Take care that you are not drifting. See that you have fast hold of the helm. The breakers of life forever roar under the lee, and adverse gales continually blow on the shore. Are you watching how she heads? Do you keep a firm grip of the wheel? If you give way but for one moment you may drift hopelessly into the boiling vortex. Young men, take care! It rests with yourselves alone under God, whether you reach port triumphantly or drift to ruin.

Be not slow in the breaking of a sinful custom; a quick, courageous resolution is better than a gradual deliberation; in such a combat, he is the bravest soldier who lays about him without fear or wit. Wit pleads, fear disheartens; he that would kill hydra, had better strike off one neck than five heads; fell the tree, and the branches are soon cut off.

Whatever be the cause, says Lord Kames, it is an established fact, that we are much influenced by custom; it hath an effect upon our pleasures, upon our actions, and even upon our thoughts and sentiments. Habit makes no figure during the vivacity of youth; in middle age it gains ground; and in old age, governs without control. In that period of life, generally speaking, we eat at a certain hour, take exercise at a certain hour, go to rest at a certain hour, all by the direction of habit; nay, a particular seat, table, bed, comes to be essential; and a habit in any of these cannot be contradicted without uneasiness.

Man, it has been said, is a bundle of habits; and habit is second nature. Metastasio entertained so strong an opinion as to the power of repetition in act and thought, that he said, "All is habit in mankind, even virtue itself."

Evil habits must be conquered, or they will conquer us and destroy our peace and happiness.

Vicious habits are so great a stain upon human nature, said Cicero, and so odious in themselves, that every person actuated by right reason would avoid them, though he was sure they would always be concealed both from God and man, and had no future punishment entailed upon them.

Vicious habits, when opposed, offer the most vigorous resistance on the first attack. At each successive encounter this resistance grows fainter and fainter, until finally it ceases altogether and the victory is achieved.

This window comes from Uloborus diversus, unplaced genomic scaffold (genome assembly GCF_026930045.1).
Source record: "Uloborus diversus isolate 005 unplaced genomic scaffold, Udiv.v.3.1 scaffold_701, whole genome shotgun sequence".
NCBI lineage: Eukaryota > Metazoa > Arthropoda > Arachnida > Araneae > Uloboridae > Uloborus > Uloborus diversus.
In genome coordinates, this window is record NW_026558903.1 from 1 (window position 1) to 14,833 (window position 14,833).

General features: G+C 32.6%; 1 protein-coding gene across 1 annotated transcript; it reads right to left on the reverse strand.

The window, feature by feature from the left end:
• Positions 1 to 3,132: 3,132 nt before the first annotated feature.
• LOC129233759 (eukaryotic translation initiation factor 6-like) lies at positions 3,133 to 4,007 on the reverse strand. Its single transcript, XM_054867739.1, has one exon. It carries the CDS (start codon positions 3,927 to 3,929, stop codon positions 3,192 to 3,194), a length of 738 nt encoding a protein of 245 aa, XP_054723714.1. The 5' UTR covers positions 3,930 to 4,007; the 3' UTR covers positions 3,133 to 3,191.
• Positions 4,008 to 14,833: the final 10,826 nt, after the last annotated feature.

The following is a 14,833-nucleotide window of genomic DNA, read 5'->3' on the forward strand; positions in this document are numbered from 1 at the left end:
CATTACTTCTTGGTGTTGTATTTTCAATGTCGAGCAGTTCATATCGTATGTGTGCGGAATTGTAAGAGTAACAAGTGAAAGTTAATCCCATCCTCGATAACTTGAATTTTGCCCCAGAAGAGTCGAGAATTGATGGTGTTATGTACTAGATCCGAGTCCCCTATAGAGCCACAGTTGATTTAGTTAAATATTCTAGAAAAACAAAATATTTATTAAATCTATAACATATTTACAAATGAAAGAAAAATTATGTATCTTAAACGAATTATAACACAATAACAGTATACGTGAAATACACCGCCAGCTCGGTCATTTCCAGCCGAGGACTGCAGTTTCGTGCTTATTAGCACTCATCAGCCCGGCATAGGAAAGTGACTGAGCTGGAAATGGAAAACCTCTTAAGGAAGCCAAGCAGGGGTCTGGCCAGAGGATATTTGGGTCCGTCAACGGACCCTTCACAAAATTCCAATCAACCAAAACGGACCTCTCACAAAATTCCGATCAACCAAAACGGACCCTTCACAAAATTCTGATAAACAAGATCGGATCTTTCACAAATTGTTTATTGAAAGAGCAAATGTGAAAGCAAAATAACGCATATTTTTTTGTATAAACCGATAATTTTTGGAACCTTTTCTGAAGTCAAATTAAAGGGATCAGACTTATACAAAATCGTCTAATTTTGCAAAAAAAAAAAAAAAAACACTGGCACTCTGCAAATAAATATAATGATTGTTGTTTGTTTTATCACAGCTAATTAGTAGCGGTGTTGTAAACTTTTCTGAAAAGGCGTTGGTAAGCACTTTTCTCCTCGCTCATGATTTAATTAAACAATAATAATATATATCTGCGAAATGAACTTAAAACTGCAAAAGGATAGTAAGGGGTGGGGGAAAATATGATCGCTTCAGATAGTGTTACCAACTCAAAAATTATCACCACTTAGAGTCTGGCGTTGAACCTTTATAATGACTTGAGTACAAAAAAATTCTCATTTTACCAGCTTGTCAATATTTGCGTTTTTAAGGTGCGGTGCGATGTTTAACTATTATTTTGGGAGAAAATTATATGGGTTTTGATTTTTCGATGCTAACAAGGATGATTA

Habit is man's best friend or worst enemy; it can exalt him to the highest pinnacle of virtue, honor and happiness, or sink him to the lowest depths of vice, shame and misery.

We may form habits of honesty, or knavery; truth, or falsehood; of industry, or idleness; frugality, or extravagance; of patience, or impatience; self-denial, or self-indulgence; of kindness, cruelty, politeness, rudeness, prudence, perseverance, circumspection. In short, there is not a virtue, nor a vice, not an act of body, nor of mind, to which we may not be chained down by this despotic power. It is a great point for young men to begin well; for it is in the beginning of life that that system of conduct is adopted which soon assumes the force of habit. Begin well, and the habit of doing well will become quite as easy as the habit of doing badly. Pitch upon that course of life which is the most excellent, and habit will render it the most delightful. Well begun is half ended, says the proverb; and a good beginning is half the battle. Many promising young men have irretrievably injured themselves by a first false step at the commencement of life; while others, of much less promising talents, have succeeded simply by beginning well, and going onward. The good practical beginning is, to a certain extent, a pledge, a promise, and an assurance, of the ultimate prosperous issue. There is many a poor creature, now crawling through life, miserable himself and the cause of sorrow to others, who might have lifted up his head and prospered, if, instead of merely satisfying himself with resolutions of well-doing, he had actually gone to work and made a good practical beginning.

The Royal Path of Life - Aims and Aids to Success and Happiness - 1882 by T.L. Haines & L.W. Yaggy